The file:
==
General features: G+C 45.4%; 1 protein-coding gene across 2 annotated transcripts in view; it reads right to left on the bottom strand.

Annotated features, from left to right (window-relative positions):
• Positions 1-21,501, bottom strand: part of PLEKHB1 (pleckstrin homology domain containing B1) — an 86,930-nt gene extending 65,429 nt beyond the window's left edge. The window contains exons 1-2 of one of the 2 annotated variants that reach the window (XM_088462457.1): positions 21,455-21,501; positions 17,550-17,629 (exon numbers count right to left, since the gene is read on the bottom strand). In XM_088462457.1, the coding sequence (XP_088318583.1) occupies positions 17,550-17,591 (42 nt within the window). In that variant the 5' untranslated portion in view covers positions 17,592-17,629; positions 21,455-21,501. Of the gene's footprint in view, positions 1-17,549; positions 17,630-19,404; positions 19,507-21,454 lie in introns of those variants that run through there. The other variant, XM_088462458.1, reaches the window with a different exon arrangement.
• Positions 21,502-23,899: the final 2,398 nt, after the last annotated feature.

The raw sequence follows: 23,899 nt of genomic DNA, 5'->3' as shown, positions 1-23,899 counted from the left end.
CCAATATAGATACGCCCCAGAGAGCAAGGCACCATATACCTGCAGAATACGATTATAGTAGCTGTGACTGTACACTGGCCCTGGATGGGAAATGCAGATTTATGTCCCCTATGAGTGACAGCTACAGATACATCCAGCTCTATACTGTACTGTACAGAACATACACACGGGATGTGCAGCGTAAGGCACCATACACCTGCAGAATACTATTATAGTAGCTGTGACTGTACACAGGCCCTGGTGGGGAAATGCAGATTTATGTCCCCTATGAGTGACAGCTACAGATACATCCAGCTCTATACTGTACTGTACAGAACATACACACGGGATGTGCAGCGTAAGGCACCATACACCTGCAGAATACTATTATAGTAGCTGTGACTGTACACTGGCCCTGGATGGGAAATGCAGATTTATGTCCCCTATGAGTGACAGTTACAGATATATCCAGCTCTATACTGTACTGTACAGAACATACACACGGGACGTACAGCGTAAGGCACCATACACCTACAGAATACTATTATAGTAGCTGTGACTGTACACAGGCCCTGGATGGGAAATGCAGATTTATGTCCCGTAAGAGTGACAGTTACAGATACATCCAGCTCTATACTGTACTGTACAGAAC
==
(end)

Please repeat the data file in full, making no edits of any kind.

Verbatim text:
General features: G+C 45.4%; 1 protein-coding gene across 2 annotated transcripts in view; it reads right to left on the bottom strand.

Annotated features, from left to right (window-relative positions):
• Positions 1-21,501, bottom strand: part of PLEKHB1 (pleckstrin homology domain containing B1) — an 86,930-nt gene extending 65,429 nt beyond the window's left edge. The window contains exons 1-2 of one of the 2 annotated variants that reach the window (XM_088462457.1): positions 21,455-21,501; positions 17,550-17,629 (exon numbers count right to left, since the gene is read on the bottom strand). In XM_088462457.1, the coding sequence (XP_088318583.1) occupies positions 17,550-17,591 (42 nt within the window). In that variant the 5' untranslated portion in view covers positions 17,592-17,629; positions 21,455-21,501. Of the gene's footprint in view, positions 1-17,549; positions 17,630-19,404; positions 19,507-21,454 lie in introns of those variants that run through there. The other variant, XM_088462458.1, reaches the window with a different exon arrangement.
• Positions 21,502-23,899: the final 2,398 nt, after the last annotated feature.

The raw sequence follows: 23,899 nt of genomic DNA, 5'->3' as shown, positions 1-23,899 counted from the left end.
CCAATATAGATACGCCCCAGAGAGCAAGGCACCATATACCTGCAGAATACGATTATAGTAGCTGTGACTGTACACTGGCCCTGGATGGGAAATGCAGATTTATGTCCCCTATGAGTGACAGCTACAGATACATCCAGCTCTATACTGTACTGTACAGAACATACACACGGGATGTGCAGCGTAAGGCACCATACACCTGCAGAATACTATTATAGTAGCTGTGACTGTACACAGGCCCTGGTGGGGAAATGCAGATTTATGTCCCCTATGAGTGACAGCTACAGATACATCCAGCTCTATACTGTACTGTACAGAACATACACACGGGATGTGCAGCGTAAGGCACCATACACCTGCAGAATACTATTATAGTAGCTGTGACTGTACACTGGCCCTGGATGGGAAATGCAGATTTATGTCCCCTATGAGTGACAGTTACAGATATATCCAGCTCTATACTGTACTGTACAGAACATACACACGGGACGTACAGCGTAAGGCACCATACACCTACAGAATACTATTATAGTAGCTGTGACTGTACACAGGCCCTGGATGGGAAATGCAGATTTATGTCCCGTAAGAGTGACAGTTACAGATACATCCAGCTCTATACTGTACTGTACAGAAC